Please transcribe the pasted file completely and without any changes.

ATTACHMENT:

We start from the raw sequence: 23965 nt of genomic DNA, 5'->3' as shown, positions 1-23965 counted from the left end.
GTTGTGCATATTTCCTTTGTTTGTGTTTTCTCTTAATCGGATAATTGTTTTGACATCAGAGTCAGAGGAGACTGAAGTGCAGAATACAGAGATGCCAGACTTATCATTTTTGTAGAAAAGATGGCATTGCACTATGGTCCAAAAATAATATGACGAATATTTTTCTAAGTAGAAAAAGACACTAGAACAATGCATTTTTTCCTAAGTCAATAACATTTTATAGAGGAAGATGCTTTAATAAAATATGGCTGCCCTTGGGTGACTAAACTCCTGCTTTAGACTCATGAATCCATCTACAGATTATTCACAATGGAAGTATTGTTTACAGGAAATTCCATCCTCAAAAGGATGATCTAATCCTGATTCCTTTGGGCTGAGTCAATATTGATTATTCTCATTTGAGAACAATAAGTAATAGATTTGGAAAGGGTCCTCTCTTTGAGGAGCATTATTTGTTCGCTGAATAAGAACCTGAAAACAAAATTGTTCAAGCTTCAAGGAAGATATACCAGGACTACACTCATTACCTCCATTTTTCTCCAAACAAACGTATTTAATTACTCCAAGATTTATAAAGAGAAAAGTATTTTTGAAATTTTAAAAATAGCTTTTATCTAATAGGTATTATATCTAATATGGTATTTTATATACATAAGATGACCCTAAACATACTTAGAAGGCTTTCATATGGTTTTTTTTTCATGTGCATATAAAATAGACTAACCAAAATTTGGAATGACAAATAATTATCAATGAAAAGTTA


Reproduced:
We start from the raw sequence: 23965 nt of genomic DNA, 5'->3' as shown, positions 1-23965 counted from the left end.
GTTGTGCATATTTCCTTTGTTTGTGTTTTCTCTTAATCGGATAATTGTTTTGACATCAGAGTCAGAGGAGACTGAAGTGCAGAATACAGAGATGCCAGACTTATCATTTTTGTAGAAAAGATGGCATTGCACTATGGTCCAAAAATAATATGACGAATATTTTTCTAAGTAGAAAAAGACACTAGAACAATGCATTTTTTCCTAAGTCAATAACATTTTATAGAGGAAGATGCTTTAATAAAATATGGCTGCCCTTGGGTGACTAAACTCCTGCTTTAGACTCATGAATCCATCTACAGATTATTCACAATGGAAGTATTGTTTACAGGAAATTCCATCCTCAAAAGGATGATCTAATCCTGATTCCTTTGGGCTGAGTCAATATTGATTATTCTCATTTGAGAACAATAAGTAATAGATTTGGAAAGGGTCCTCTCTTTGAGGAGCATTATTTGTTCGCTGAATAAGAACCTGAAAACAAAATTGTTCAAGCTTCAAGGAAGATATACCAGGACTACACTCATTACCTCCATTTTTCTCCAAACAAACGTATTTAATTACTCCAAGATTTATAAAGAGAAAAGTATTTTTGAAATTTTAAAAATAGCTTTTATCTAATAGGTATTATATCTAATATGGTATTTTATATACATAAGATGACCCTAAACATACTTAGAAGGCTTTCATATGGTTTTTTTTTCATGTGCATATAAAATAGACTAACCAAAATTTGGAATGACAAATAATTATCAATGAAAAGTTA